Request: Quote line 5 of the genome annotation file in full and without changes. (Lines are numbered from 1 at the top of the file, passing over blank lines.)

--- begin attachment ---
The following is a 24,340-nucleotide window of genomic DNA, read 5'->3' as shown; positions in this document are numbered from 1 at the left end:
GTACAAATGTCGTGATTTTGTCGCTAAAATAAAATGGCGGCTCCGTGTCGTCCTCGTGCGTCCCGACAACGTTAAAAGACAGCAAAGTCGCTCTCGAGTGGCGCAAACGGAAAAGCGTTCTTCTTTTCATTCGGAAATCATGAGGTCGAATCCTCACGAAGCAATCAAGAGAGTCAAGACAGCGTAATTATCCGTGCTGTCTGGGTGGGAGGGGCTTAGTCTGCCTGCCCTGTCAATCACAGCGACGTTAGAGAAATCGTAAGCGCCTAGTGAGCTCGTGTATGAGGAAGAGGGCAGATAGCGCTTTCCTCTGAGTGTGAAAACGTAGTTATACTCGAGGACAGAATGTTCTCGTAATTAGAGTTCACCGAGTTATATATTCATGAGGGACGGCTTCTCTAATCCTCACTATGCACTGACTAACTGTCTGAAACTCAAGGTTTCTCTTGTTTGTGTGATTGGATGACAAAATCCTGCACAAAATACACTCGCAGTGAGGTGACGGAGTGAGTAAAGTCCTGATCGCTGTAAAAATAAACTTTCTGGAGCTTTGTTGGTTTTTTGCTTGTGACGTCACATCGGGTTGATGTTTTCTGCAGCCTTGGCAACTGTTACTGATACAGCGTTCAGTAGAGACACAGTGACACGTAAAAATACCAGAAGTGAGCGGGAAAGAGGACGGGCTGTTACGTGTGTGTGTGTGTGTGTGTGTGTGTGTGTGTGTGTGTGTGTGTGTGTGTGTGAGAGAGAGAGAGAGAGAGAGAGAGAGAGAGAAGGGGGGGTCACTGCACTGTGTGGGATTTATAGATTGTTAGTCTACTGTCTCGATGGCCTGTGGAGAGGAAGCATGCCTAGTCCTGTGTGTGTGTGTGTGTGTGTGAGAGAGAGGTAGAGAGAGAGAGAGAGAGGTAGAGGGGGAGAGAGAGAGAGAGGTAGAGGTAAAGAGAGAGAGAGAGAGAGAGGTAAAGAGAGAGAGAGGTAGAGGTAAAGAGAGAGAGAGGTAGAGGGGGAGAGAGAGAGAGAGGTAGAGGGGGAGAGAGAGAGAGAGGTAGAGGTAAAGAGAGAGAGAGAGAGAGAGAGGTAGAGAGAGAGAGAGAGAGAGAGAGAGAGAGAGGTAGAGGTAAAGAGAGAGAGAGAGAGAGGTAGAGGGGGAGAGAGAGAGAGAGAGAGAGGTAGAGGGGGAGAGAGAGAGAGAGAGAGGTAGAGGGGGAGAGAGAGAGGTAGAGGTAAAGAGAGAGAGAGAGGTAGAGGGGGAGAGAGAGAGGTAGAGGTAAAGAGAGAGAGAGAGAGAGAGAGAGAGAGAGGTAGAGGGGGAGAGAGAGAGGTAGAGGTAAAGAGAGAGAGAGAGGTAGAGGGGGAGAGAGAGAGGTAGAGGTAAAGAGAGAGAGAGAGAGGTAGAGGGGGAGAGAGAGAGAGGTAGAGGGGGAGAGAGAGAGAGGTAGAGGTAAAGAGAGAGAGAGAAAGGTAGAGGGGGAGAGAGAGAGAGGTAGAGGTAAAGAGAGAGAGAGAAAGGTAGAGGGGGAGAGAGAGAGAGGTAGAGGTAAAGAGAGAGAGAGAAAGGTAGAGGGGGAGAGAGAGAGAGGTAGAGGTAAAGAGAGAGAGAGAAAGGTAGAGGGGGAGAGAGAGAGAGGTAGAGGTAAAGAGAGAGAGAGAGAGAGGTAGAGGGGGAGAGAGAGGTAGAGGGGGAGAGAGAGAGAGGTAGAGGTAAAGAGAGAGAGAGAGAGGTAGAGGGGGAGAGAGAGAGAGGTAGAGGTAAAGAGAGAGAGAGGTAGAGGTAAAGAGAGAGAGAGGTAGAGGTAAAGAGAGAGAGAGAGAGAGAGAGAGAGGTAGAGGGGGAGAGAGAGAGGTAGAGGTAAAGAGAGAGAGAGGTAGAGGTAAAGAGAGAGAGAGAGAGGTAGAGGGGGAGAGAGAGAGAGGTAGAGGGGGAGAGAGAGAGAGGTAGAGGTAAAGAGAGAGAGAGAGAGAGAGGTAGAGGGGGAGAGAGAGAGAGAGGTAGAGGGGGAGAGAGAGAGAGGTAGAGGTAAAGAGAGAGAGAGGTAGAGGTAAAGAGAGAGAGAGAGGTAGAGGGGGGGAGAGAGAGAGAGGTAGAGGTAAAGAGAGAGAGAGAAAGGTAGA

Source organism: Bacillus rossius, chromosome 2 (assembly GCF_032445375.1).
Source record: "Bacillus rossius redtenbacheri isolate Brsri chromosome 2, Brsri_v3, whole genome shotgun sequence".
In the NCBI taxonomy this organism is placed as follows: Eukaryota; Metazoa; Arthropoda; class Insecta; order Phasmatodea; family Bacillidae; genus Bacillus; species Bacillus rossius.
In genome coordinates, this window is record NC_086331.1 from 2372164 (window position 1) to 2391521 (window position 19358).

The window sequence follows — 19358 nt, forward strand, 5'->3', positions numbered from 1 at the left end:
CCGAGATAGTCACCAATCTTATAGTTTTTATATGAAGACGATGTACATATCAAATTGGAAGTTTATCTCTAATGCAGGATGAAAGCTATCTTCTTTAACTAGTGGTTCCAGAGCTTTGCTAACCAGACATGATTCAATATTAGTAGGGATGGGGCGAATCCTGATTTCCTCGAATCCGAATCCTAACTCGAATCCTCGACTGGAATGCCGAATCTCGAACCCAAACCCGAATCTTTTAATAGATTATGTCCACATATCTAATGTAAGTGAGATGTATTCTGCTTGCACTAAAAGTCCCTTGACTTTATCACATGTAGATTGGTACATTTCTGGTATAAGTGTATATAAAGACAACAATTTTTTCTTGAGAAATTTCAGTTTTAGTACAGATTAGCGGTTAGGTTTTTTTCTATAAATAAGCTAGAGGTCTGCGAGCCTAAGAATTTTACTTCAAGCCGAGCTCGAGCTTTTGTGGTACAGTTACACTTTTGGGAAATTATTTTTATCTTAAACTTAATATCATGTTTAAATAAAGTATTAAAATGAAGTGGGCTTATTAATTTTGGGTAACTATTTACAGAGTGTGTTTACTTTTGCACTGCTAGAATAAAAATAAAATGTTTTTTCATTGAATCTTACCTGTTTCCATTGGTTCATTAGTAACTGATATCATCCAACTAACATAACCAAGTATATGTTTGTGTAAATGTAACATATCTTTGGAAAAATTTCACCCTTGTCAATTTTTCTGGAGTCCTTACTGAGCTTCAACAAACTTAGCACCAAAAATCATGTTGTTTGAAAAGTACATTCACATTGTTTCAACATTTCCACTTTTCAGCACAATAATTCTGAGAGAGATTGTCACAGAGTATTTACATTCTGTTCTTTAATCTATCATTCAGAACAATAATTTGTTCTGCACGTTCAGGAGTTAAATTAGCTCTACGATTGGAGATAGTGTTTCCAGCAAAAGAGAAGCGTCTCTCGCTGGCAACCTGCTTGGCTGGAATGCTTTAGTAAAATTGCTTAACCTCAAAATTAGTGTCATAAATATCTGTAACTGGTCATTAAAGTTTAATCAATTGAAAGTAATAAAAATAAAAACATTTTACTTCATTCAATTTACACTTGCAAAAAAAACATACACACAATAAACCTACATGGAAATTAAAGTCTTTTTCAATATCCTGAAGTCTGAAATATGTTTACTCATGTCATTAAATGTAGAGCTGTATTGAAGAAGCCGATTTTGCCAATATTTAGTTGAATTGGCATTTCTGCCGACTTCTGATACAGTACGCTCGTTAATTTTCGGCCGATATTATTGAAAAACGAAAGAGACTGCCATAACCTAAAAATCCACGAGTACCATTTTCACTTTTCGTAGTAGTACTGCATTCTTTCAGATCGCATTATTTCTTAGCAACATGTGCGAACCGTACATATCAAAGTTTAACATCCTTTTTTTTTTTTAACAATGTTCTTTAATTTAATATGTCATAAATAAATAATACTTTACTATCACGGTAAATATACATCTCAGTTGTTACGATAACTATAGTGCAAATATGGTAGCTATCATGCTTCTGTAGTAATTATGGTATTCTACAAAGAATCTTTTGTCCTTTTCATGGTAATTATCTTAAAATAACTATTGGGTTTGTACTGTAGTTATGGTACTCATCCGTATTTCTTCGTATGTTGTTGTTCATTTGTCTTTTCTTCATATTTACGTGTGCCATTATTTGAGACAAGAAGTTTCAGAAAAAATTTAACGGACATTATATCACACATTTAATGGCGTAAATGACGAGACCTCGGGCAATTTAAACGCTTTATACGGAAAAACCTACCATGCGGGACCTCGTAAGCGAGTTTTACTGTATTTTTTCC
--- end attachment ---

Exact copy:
In the NCBI taxonomy this organism is placed as follows: Eukaryota; Metazoa; Arthropoda; class Insecta; order Phasmatodea; family Bacillidae; genus Bacillus; species Bacillus rossius.